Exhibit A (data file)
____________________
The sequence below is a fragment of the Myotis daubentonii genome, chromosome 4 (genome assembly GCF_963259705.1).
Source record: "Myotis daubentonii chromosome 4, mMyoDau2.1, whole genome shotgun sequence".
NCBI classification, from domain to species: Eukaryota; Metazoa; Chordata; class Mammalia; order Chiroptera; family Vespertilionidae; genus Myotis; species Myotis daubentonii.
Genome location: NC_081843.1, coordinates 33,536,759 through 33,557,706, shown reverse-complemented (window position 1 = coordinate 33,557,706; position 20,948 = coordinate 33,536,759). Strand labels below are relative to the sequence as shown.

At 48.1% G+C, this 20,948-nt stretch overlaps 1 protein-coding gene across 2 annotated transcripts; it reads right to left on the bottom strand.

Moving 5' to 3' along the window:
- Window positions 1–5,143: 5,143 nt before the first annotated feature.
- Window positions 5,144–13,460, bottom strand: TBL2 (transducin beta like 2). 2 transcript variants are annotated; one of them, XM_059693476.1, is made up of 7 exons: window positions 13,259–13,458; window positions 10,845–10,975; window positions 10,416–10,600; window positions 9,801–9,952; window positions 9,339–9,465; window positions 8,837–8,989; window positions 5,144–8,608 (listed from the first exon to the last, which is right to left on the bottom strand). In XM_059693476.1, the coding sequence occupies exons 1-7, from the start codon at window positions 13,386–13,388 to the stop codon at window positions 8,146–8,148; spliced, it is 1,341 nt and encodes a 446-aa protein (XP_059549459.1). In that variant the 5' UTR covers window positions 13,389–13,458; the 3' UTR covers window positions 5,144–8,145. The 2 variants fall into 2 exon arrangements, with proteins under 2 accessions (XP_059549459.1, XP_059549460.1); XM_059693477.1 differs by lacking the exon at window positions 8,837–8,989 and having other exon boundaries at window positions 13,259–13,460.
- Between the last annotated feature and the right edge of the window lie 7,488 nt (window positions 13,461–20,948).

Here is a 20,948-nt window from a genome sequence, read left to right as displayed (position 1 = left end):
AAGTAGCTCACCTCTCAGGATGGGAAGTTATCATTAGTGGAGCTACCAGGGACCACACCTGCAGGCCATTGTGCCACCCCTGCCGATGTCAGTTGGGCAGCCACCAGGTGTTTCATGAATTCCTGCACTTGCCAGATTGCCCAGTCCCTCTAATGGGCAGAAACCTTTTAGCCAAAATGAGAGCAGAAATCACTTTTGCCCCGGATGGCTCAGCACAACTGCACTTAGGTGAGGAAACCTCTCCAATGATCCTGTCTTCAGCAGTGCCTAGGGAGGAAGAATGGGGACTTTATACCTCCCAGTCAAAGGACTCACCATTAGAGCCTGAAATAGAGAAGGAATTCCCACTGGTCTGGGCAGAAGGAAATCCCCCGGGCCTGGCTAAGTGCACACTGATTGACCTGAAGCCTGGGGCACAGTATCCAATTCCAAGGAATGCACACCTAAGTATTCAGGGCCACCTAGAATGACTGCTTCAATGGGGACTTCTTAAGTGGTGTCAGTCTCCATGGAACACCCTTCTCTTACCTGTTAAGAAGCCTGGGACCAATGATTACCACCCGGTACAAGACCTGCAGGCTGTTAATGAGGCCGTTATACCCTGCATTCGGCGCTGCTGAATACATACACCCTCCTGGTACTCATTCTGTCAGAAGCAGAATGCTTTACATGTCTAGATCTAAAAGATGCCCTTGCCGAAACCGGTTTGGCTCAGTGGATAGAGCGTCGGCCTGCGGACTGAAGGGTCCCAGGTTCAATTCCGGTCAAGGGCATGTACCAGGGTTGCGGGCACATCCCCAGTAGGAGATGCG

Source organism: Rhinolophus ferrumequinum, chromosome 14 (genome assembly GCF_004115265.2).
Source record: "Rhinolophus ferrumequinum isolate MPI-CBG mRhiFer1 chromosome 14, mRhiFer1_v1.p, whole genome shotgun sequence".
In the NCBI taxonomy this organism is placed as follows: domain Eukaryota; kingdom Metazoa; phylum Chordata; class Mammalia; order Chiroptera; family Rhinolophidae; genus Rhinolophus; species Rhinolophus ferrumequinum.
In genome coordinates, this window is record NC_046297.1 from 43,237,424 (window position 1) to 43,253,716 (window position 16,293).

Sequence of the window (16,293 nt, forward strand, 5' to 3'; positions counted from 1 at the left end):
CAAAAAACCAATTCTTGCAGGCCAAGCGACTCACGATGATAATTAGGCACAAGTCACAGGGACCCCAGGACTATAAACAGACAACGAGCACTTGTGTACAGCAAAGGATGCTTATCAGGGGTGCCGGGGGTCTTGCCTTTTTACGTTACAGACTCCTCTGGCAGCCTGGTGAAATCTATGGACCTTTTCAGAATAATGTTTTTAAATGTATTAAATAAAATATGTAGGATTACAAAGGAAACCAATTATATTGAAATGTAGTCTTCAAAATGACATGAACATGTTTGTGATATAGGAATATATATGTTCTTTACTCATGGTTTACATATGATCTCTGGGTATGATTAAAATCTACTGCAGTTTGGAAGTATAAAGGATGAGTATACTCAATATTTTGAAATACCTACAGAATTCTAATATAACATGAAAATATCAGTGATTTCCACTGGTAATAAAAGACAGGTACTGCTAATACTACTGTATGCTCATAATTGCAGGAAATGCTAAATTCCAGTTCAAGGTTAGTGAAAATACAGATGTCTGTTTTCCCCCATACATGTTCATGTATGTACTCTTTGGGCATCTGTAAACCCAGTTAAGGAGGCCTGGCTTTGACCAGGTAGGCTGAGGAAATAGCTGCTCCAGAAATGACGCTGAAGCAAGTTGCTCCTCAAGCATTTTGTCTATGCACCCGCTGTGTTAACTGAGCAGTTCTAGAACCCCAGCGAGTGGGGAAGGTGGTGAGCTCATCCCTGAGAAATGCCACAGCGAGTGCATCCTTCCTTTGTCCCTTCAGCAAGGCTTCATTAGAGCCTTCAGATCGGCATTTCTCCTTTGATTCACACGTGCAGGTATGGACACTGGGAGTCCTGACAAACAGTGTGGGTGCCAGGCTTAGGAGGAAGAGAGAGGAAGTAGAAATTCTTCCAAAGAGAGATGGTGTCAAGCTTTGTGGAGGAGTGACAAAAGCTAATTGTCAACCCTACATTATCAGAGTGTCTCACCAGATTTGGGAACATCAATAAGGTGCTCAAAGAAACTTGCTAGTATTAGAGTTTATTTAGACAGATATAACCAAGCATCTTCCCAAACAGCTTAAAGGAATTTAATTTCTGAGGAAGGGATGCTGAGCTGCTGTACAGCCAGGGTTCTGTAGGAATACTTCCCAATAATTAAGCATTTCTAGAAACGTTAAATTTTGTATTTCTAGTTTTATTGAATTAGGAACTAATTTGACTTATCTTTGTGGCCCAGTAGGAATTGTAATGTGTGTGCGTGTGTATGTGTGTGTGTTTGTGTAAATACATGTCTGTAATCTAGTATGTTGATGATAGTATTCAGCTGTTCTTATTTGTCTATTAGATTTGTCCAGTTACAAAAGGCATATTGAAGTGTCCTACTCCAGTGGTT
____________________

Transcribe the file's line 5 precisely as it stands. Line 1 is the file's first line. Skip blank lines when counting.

At 48.1% G+C, this 20,948-nt stretch overlaps 1 protein-coding gene across 2 annotated transcripts; it reads right to left on the bottom strand.